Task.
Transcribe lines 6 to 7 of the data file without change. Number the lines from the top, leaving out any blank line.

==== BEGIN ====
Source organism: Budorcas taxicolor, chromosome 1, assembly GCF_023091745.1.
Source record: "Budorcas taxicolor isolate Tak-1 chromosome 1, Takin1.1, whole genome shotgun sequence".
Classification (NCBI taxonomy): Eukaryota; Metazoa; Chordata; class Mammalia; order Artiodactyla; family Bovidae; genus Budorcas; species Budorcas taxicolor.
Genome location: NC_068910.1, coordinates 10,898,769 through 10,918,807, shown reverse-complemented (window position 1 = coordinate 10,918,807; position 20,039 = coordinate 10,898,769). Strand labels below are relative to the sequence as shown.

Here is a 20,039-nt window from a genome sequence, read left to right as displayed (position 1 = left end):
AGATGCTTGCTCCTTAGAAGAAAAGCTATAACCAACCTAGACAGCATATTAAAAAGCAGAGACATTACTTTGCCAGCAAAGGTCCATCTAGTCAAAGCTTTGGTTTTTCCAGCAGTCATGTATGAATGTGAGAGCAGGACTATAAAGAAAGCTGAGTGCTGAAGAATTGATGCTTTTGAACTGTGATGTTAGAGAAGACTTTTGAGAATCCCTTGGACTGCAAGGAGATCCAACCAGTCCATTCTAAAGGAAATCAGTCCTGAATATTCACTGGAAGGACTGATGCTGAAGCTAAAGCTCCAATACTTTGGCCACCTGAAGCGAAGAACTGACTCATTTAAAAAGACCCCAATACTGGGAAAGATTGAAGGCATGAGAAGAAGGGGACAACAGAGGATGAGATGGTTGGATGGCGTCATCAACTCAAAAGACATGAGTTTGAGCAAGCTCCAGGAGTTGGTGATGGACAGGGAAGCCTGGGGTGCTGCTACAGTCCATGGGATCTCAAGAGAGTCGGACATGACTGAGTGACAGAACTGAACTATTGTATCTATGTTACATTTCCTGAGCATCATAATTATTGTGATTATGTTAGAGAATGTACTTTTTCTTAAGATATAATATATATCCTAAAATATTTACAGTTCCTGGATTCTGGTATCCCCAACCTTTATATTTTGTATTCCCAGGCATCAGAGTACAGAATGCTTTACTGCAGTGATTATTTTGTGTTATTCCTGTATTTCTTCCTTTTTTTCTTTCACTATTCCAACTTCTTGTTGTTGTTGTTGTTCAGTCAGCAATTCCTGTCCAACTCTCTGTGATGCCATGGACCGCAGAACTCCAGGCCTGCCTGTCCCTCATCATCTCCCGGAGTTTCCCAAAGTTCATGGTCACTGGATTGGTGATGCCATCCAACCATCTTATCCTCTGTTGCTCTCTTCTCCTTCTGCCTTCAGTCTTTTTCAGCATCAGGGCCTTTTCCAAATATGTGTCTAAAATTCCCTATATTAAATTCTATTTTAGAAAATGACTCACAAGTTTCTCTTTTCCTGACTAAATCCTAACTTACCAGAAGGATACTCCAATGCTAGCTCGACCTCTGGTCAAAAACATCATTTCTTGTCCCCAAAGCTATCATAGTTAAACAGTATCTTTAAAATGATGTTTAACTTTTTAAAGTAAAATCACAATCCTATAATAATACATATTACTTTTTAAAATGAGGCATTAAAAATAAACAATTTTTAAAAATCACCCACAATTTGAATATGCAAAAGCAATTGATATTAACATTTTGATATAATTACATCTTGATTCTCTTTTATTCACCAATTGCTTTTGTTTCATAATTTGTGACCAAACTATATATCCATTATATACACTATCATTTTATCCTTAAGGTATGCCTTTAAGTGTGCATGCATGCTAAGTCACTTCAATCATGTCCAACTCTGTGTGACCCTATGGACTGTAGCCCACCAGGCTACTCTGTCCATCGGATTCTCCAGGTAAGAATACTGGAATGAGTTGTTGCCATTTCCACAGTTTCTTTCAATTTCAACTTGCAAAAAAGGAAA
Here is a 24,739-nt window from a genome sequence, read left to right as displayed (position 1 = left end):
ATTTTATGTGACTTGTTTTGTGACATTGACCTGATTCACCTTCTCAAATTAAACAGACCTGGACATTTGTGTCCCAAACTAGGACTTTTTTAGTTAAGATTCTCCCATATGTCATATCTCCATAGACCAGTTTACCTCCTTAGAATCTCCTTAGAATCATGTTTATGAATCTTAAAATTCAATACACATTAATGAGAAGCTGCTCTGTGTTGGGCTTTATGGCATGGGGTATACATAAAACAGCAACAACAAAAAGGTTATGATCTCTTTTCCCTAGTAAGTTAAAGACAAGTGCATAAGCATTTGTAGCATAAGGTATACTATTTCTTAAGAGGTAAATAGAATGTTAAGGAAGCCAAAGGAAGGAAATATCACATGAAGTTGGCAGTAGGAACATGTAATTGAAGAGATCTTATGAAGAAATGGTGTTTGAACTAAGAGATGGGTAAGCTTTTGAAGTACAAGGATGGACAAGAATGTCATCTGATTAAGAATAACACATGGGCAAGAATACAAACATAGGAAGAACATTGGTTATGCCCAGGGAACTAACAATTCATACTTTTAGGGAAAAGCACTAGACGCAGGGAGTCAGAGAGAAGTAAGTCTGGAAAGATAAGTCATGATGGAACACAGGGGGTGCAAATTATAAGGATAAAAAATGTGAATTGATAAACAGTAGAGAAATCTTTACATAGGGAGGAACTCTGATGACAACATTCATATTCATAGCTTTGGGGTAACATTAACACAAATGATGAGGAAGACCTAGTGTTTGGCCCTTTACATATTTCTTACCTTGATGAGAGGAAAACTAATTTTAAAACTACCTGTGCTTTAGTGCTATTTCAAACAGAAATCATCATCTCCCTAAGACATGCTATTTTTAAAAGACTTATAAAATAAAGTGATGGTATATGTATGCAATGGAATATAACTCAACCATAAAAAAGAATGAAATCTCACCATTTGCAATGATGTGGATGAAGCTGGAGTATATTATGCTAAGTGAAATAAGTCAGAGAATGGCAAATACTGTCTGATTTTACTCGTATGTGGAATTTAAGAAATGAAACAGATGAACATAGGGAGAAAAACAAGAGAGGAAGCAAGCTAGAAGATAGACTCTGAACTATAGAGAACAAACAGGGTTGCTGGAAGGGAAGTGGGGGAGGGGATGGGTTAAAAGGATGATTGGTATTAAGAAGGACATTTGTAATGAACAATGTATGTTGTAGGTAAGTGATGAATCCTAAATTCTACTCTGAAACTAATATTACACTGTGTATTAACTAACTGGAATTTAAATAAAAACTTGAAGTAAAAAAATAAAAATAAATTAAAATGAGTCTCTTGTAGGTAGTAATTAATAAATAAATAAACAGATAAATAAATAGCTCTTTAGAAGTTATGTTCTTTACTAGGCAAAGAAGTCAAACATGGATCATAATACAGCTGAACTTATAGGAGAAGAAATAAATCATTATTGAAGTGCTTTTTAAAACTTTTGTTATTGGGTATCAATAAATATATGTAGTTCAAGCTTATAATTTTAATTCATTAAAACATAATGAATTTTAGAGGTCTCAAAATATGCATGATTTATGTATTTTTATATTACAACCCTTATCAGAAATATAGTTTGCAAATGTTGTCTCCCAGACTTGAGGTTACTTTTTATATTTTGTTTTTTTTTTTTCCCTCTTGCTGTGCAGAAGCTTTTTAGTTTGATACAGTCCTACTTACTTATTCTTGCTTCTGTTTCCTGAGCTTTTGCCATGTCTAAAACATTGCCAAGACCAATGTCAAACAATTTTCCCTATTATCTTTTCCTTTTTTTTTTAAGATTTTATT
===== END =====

AGATGCTTGCTCCTTAGAAGAAAAGCTATAACCAACCTAGACAGCATATTAAAAAGCAGAGACATTACTTTGCCAGCAAAGGTCCATCTAGTCAAAGCTTTGGTTTTTCCAGCAGTCATGTATGAATGTGAGAGCAGGACTATAAAGAAAGCTGAGTGCTGAAGAATTGATGCTTTTGAACTGTGATGTTAGAGAAGACTTTTGAGAATCCCTTGGACTGCAAGGAGATCCAACCAGTCCATTCTAAAGGAAATCAGTCCTGAATATTCACTGGAAGGACTGATGCTGAAGCTAAAGCTCCAATACTTTGGCCACCTGAAGCGAAGAACTGACTCATTTAAAAAGACCCCAATACTGGGAAAGATTGAAGGCATGAGAAGAAGGGGACAACAGAGGATGAGATGGTTGGATGGCGTCATCAACTCAAAAGACATGAGTTTGAGCAAGCTCCAGGAGTTGGTGATGGACAGGGAAGCCTGGGGTGCTGCTACAGTCCATGGGATCTCAAGAGAGTCGGACATGACTGAGTGACAGAACTGAACTATTGTATCTATGTTACATTTCCTGAGCATCATAATTATTGTGATTATGTTAGAGAATGTACTTTTTCTTAAGATATAATATATATCCTAAAATATTTACAGTTCCTGGATTCTGGTATCCCCAACCTTTATATTTTGTATTCCCAGGCATCAGAGTACAGAATGCTTTACTGCAGTGATTATTTTGTGTTATTCCTGTATTTCTTCCTTTTTTTCTTTCACTATTCCAACTTCTTGTTGTTGTTGTTGTTCAGTCAGCAATTCCTGTCCAACTCTCTGTGATGCCATGGACCGCAGAACTCCAGGCCTGCCTGTCCCTCATCATCTCCCGGAGTTTCCCAAAGTTCATGGTCACTGGATTGGTGATGCCATCCAACCATCTTATCCTCTGTTGCTCTCTTCTCCTTCTGCCTTCAGTCTTTTTCAGCATCAGGGCCTTTTCCAAATATGTGTCTAAAATTCCCTATATTAAATTCTATTTTAGAAAATGACTCACAAGTTTCTCTTTTCCTGACTAAATCCTAACTTACCAGAAGGATACTCCAATGCTAGCTCGACCTCTGGTCAAAAACATCATTTCTTGTCCCCAAAGCTATCATAGTTAAACAGTATCTTTAAAATGATGTTTAACTTTTTAAAGTAAAATCACAATCCTATAATAATACATATTACTTTTTAAAATGAGGCATTAAAAATAAACAATTTTTAAAAATCACCCACAATTTGAATATGCAAAAGCAATTGATATTAACATTTTGATATAATTACATCTTGATTCTCTTTTATTCACCAATTGCTTTTGTTTCATAATTTGTGACCAAACTATATATCCATTATATACACTATCATTTTATCCTTAAGGTATGCCTTTAAGTGTGCATGCATGCTAAGTCACTTCAATCATGTCCAACTCTGTGTGACCCTATGGACTGTAGCCCACCAGGCTACTCTGTCCATCGGATTCTCCAGGTAAGAATACTGGAATGAGTTGTTGCCATTTCCACAGTTTCTTTCAATTTCAACTTGCAAAAAAGGAAA
Here is a 24,739-nt window from a genome sequence, read left to right as displayed (position 1 = left end):